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ARTS & ENTERTAINMENT

Moonrise Kingdom

Wes Anderson's darkest movie yet retains his whimsical sense of humour and Fantastic Mr Fox-styled absurdity.
By Tom Glasson
August 27, 2012
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Moonrise Kingdom

Wes Anderson's darkest movie yet retains his whimsical sense of humour and Fantastic Mr Fox-styled absurdity.
By Tom Glasson
August 27, 2012
  shares

You can spot a Wes Anderson film from a mile off. That's no criticism, mind you. The same can be said of any accomplished artist with a distinctive vision, and for Anderson that observable familiarity springs from his meticulous staging, enchanting sense of nostalgia, comically dysfunctional families and, generally, the casting of Bill Murray. The challenge for a director like that is to maintain those familiar traits without being so samey as to feel derivative. Every film becomes their 'difficult sophomore album', and thankfully in Anderson's case, Moonrise Kingdom is his The Bends, Astral Weeks and Nevermind combined.

Set off New England's coast on the small fictional island of New Penzance, Moonrise Kingdom is a tale of adolescent love in the '60s. Sam (Jared Gilman) is a bespectacled 12-year-old orphan and talented boy scout whose social dyslexia renders him as unpopular with his scout troupe as it does his foster parents. His great love Suzy (Kara Hayward) is an attractive, voracious reader whose violent outbursts are a source of constant concern and dismay for her two attorney parents (Frances McDormand and Bill Murray). Fed up with a world that doesn't understand them, the pair elopes through the forest, sparking a hilarious search that at once enrages and galvanises the whole community. Both Hayward and Gilman are terrific, with the latter difficult not to imagine as a very young Charlie Sheen throughout.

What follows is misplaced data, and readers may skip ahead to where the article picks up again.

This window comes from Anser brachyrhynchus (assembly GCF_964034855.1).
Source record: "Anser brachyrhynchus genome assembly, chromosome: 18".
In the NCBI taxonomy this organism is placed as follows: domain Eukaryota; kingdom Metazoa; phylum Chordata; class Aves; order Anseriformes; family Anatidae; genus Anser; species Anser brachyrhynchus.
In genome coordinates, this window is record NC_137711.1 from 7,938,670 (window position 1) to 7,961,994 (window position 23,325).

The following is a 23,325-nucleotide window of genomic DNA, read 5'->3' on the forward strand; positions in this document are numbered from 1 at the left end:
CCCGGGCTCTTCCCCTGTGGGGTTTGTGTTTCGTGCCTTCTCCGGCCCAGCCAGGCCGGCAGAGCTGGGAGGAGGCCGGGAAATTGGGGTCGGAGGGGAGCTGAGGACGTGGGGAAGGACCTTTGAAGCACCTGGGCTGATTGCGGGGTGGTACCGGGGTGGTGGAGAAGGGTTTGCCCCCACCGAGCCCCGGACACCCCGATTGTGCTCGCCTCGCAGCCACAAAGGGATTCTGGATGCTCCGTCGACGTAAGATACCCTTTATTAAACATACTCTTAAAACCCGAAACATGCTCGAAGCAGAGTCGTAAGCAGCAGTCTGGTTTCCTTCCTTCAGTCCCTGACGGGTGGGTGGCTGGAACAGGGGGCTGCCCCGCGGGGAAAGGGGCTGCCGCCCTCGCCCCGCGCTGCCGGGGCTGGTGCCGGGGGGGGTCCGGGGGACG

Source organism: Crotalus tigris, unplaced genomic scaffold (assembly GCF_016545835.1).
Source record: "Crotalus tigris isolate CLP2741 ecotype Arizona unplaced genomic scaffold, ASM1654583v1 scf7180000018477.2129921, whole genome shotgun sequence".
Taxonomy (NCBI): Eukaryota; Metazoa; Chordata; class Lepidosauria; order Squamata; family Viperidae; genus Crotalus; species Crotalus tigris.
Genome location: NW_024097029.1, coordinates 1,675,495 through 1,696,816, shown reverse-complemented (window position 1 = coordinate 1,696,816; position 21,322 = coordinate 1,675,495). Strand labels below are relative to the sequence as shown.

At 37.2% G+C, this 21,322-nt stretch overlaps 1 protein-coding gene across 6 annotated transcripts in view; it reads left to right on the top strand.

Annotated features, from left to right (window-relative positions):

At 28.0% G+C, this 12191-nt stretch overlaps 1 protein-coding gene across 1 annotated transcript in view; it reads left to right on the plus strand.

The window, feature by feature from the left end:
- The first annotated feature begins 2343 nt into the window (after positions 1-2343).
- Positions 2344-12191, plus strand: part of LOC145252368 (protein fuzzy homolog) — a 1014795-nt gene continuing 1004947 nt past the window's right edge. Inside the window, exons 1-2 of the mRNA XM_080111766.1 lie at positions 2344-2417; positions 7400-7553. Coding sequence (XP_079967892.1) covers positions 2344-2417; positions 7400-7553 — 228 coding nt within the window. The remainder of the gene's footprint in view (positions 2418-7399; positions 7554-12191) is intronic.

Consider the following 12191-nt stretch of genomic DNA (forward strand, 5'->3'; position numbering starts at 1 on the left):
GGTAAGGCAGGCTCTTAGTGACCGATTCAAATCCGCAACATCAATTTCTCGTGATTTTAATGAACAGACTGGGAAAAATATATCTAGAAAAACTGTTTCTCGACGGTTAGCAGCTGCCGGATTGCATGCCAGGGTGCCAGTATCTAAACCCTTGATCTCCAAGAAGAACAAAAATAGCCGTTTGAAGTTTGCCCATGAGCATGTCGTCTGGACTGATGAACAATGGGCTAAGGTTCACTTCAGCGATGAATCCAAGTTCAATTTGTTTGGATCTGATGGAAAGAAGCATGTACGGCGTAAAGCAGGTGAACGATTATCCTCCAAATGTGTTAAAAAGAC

Music is always a massive component of Anderson's movies and it's the work of composer Benjamin Britten that underscores much of Moonrise Kingdom. Britten's 'Young Person's Guide to the Orchestra' bookends the entire film, and whilst it would be too clunky to simply replace 'orchestra' with 'life' in order to discover the film's message, Anderson's choice remains a very deliberate one.

As with the sections of the orchestra in Britten's composition, Suzy's family is first broken up into its individual components and examined in isolation before finally being brought back together so that we might better understand them as a whole. The other 'instruments' in this piece include Bruce Willis as the island's sheriff, Tilda Swinton as an agent of Social Services, and Edward Norton, Jason Schwartzman and Harvey Keitel as 'Khaki Scout leaders' with varying levels of power and responsibility.

Of Anderson's seven films this is definitely his darkest, yet it still retains his whimsical sense of humour and Fantastic Mr Fox-styled absurdity. As a story it plays out exactly like the fantasy novels of which Suzy is so fond: fantastic, heroic, and quietly romantic. Anderson isn't to everyone's taste, but longtime fans will love this film and newcomers couldn't want for a better introduction.

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